Major Supreme Court ruling allows iPhone owners to sue Apple for acting like a monopoly

Major Supreme Court ruling allows iPhone owners to sue Apple for acting like a monopoly
CNN reports that the U.S. Supreme Court passed down a ruling on Monday that affects Apple and other companies that offer a closed operating system. By a 5 to 4 vote, the  Supreme Court ruled that plaintiffs in a huge class action suit against Apple can try to prove that the company acted as a monopoly by raising the prices of apps for the iPhone. This could be a very expensive decision against Apple; plaintiffs who win an antitrust suit can be awarded three times the amount of the damages that they are asking for.

The case dates back to a 2011 class action suit filed by iOS users. The plaintiffs alleged that the 30% of revenue that Apple takes from developers who sell their wares through the App Store, encourages higher prices for iOS apps. And because iOS is a closed system, iPhone and iPad users are forced to purchase apps only from Apple's official storefront. Android, which is an open system, allows users to sideload apps from third-party app stores. Apple responded by saying that it is only an "intermediary" and shouldn't be a party to such a suit. With the decision today, the Supreme Court, disagrees with the tech giant.

The Supreme Court ruled 5-4 that iPhone and iPad owners directly purchase the apps from Apple, thus allowing them to sue Apple. The decision in a 1977 case called Illinois Brick Co. v. Illinois allows only direct purchasers of a product to file suits in federal court claiming violations of antitrust laws. Trump appointee, Justice Brett M. Kavanaugh, wrote the majority opinion in Apple v. Pepper, No. 17-204. He was joined by four of the more liberal justices sitting on the Supreme Court. Trump appointee Justice Neil Gorsuch wrote the dissent.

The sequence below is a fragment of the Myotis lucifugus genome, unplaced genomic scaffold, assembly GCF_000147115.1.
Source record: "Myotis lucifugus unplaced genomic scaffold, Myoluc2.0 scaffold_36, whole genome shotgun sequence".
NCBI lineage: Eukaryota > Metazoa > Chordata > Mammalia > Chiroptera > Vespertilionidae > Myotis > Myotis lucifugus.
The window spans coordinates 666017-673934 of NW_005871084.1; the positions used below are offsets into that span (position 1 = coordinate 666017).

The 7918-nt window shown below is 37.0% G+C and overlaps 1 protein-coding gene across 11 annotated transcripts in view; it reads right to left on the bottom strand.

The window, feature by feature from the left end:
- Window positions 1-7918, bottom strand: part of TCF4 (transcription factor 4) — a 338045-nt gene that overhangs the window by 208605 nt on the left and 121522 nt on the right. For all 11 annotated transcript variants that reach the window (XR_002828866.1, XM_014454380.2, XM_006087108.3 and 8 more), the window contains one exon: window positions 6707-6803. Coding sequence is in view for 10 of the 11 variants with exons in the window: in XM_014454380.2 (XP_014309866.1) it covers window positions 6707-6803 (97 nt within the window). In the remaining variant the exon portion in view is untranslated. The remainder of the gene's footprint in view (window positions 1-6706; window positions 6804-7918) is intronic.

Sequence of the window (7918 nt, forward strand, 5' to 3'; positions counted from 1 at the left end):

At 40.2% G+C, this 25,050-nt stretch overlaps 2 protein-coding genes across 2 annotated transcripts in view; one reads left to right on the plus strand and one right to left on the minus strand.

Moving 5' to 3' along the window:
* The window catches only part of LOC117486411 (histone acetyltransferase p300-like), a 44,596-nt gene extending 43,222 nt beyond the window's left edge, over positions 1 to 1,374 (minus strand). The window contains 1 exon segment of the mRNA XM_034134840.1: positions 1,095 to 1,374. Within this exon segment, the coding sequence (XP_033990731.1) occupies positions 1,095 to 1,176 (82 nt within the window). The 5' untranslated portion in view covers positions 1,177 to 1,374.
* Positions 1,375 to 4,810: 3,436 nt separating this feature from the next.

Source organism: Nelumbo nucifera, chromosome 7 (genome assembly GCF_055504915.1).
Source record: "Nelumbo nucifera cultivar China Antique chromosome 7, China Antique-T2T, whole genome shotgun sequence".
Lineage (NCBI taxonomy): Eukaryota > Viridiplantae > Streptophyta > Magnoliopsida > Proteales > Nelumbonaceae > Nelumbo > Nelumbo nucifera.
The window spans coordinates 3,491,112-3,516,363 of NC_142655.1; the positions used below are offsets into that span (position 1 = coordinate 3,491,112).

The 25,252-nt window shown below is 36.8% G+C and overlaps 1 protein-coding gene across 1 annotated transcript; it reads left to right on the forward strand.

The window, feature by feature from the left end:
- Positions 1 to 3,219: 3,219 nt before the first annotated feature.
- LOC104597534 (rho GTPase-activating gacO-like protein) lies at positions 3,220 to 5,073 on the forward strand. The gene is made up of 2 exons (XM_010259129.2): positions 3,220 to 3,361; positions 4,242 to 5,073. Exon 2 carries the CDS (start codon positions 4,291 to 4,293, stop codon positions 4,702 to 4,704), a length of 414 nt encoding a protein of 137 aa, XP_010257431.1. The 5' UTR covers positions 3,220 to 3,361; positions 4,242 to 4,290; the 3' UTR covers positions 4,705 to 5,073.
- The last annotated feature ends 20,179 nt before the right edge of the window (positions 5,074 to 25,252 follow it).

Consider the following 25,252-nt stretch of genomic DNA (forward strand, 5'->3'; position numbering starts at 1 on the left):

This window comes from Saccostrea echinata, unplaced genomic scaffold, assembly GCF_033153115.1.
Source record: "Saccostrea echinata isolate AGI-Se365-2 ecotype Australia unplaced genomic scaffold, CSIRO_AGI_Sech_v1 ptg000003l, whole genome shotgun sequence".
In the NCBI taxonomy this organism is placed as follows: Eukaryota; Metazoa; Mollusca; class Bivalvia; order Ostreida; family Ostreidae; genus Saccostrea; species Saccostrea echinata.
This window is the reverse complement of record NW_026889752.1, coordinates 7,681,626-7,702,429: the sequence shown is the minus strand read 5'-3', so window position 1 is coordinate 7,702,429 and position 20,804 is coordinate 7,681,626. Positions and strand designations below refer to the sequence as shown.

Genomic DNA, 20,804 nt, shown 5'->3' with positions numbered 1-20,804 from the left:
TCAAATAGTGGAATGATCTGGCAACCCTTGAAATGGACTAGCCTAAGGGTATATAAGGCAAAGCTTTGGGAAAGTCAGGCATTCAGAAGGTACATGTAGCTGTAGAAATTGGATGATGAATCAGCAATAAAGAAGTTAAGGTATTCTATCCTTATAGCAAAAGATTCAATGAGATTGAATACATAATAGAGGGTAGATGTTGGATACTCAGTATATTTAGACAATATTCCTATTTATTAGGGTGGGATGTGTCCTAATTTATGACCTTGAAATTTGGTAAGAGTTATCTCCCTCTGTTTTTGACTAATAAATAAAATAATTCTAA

The ruling doesn't say that Apple is guilty; it says that the company can be sued for alleged antitrust violations

Justice Kavanaugh wrote that when "retailers engage in unlawful anticompetitive conduct that harms consumers," these consumers have the right to file suit against the retailers to hold them accountable for their actions. "That is why we have antitrust law," the newest Justice sitting on the Supreme Court wrote. It is important to understand that the Supreme Court has not ruled that Apple violated antitrust laws. The action taken today by the highest court in the land merely allows the class action suit to continue with Apple as the defendant. Apple told the Supreme Court that the App Store has been very successful and offers over two million apps. The company says that in 2017, it paid developers over $26 billion.

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The case reached the Supreme Court following a ruling by the United States Court of Appeals for the Ninth Circuit, in San Francisco. The latter said that Apple was a "distributor" of apps. The court's three-judge panel unanimously ruled for Apple with Judge William A. Fletcher writing "Apple is a distributor of the iPhone apps, selling them directly to purchasers through its App Store."

Gene Kimmelman, president of the consumer advocacy group Public Knowledge and a former Justice Department antitrust official, says that the ruling could have a negative effect on other tech companies that, like Apple, offer a "walled-off" storefront. Kimmelman noted that today's ruling "definitely should make tech companies wonder how the antitrust laws will be applied going forward in an online platform environment." Other antitrust experts were excited by the Supreme Court's decision, especially those who criticize the tech industry for being too powerful with such power in the hands of only a few giant companies.

The decision has also led investors to dump Apple's shares. The stock is down nearly 6% or $11.55 today and is currently trading at $185.63.

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